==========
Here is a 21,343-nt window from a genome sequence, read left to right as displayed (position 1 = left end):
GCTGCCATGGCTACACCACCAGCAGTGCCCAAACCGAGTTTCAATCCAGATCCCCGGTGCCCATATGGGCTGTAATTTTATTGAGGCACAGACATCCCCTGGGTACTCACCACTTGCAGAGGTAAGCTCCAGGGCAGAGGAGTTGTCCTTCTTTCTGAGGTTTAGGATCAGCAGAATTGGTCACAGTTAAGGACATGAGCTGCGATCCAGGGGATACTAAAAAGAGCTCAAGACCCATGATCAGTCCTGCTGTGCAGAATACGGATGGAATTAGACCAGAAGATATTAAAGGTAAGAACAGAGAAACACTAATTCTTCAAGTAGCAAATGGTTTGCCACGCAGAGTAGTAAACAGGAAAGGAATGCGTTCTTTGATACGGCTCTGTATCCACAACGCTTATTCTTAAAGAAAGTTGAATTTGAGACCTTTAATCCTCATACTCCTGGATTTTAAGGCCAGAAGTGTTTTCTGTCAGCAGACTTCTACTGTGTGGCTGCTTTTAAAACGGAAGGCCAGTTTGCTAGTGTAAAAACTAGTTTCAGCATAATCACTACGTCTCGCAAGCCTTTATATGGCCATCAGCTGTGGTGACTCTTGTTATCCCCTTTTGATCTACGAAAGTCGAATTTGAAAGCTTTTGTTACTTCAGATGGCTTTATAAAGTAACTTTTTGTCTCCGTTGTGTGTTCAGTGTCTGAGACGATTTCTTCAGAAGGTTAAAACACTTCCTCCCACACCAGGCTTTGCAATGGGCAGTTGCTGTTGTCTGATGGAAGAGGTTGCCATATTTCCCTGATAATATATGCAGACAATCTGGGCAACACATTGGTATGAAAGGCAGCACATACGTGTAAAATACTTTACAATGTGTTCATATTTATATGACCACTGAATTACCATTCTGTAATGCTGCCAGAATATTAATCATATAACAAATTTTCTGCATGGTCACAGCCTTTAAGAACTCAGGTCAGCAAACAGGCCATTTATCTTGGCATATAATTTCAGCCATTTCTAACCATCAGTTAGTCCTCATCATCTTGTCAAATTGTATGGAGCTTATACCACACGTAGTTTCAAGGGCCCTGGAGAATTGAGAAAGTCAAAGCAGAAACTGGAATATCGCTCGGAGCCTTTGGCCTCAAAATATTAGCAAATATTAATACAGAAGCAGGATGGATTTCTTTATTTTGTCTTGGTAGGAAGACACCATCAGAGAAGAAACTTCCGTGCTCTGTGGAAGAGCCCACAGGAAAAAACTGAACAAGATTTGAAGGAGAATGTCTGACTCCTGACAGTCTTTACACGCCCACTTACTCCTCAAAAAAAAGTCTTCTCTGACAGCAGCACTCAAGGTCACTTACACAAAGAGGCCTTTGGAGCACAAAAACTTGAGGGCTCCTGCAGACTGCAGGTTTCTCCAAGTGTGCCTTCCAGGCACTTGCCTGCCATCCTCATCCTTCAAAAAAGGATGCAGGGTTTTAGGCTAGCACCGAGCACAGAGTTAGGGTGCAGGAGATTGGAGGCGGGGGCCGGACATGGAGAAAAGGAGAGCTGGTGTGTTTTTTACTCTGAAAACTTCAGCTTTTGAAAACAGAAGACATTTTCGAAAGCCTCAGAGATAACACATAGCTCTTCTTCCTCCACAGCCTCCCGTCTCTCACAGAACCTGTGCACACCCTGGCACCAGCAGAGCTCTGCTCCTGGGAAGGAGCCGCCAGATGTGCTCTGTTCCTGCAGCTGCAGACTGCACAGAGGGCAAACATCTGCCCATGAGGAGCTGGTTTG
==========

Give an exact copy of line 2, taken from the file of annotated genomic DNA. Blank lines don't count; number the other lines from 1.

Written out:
GCTGCCATGGCTACACCACCAGCAGTGCCCAAACCGAGTTTCAATCCAGATCCCCGGTGCCCATATGGGCTGTAATTTTATTGAGGCACAGACATCCCCTGGGTACTCACCACTTGCAGAGGTAAGCTCCAGGGCAGAGGAGTTGTCCTTCTTTCTGAGGTTTAGGATCAGCAGAATTGGTCACAGTTAAGGACATGAGCTGCGATCCAGGGGATACTAAAAAGAGCTCAAGACCCATGATCAGTCCTGCTGTGCAGAATACGGATGGAATTAGACCAGAAGATATTAAAGGTAAGAACAGAGAAACACTAATTCTTCAAGTAGCAAATGGTTTGCCACGCAGAGTAGTAAACAGGAAAGGAATGCGTTCTTTGATACGGCTCTGTATCCACAACGCTTATTCTTAAAGAAAGTTGAATTTGAGACCTTTAATCCTCATACTCCTGGATTTTAAGGCCAGAAGTGTTTTCTGTCAGCAGACTTCTACTGTGTGGCTGCTTTTAAAACGGAAGGCCAGTTTGCTAGTGTAAAAACTAGTTTCAGCATAATCACTACGTCTCGCAAGCCTTTATATGGCCATCAGCTGTGGTGACTCTTGTTATCCCCTTTTGATCTACGAAAGTCGAATTTGAAAGCTTTTGTTACTTCAGATGGCTTTATAAAGTAACTTTTTGTCTCCGTTGTGTGTTCAGTGTCTGAGACGATTTCTTCAGAAGGTTAAAACACTTCCTCCCACACCAGGCTTTGCAATGGGCAGTTGCTGTTGTCTGATGGAAGAGGTTGCCATATTTCCCTGATAATATATGCAGACAATCTGGGCAACACATTGGTATGAAAGGCAGCACATACGTGTAAAATACTTTACAATGTGTTCATATTTATATGACCACTGAATTACCATTCTGTAATGCTGCCAGAATATTAATCATATAACAAATTTTCTGCATGGTCACAGCCTTTAAGAACTCAGGTCAGCAAACAGGCCATTTATCTTGGCATATAATTTCAGCCATTTCTAACCATCAGTTAGTCCTCATCATCTTGTCAAATTGTATGGAGCTTATACCACACGTAGTTTCAAGGGCCCTGGAGAATTGAGAAAGTCAAAGCAGAAACTGGAATATCGCTCGGAGCCTTTGGCCTCAAAATATTAGCAAATATTAATACAGAAGCAGGATGGATTTCTTTATTTTGTCTTGGTAGGAAGACACCATCAGAGAAGAAACTTCCGTGCTCTGTGGAAGAGCCCACAGGAAAAAACTGAACAAGATTTGAAGGAGAATGTCTGACTCCTGACAGTCTTTACACGCCCACTTACTCCTCAAAAAAAAGTCTTCTCTGACAGCAGCACTCAAGGTCACTTACACAAAGAGGCCTTTGGAGCACAAAAACTTGAGGGCTCCTGCAGACTGCAGGTTTCTCCAAGTGTGCCTTCCAGGCACTTGCCTGCCATCCTCATCCTTCAAAAAAGGATGCAGGGTTTTAGGCTAGCACCGAGCACAGAGTTAGGGTGCAGGAGATTGGAGGCGGGGGCCGGACATGGAGAAAAGGAGAGCTGGTGTGTTTTTTACTCTGAAAACTTCAGCTTTTGAAAACAGAAGACATTTTCGAAAGCCTCAGAGATAACACATAGCTCTTCTTCCTCCACAGCCTCCCGTCTCTCACAGAACCTGTGCACACCCTGGCACCAGCAGAGCTCTGCTCCTGGGAAGGAGCCGCCAGATGTGCTCTGTTCCTGCAGCTGCAGACTGCACAGAGGGCAAACATCTGCCCATGAGGAGCTGGTTTG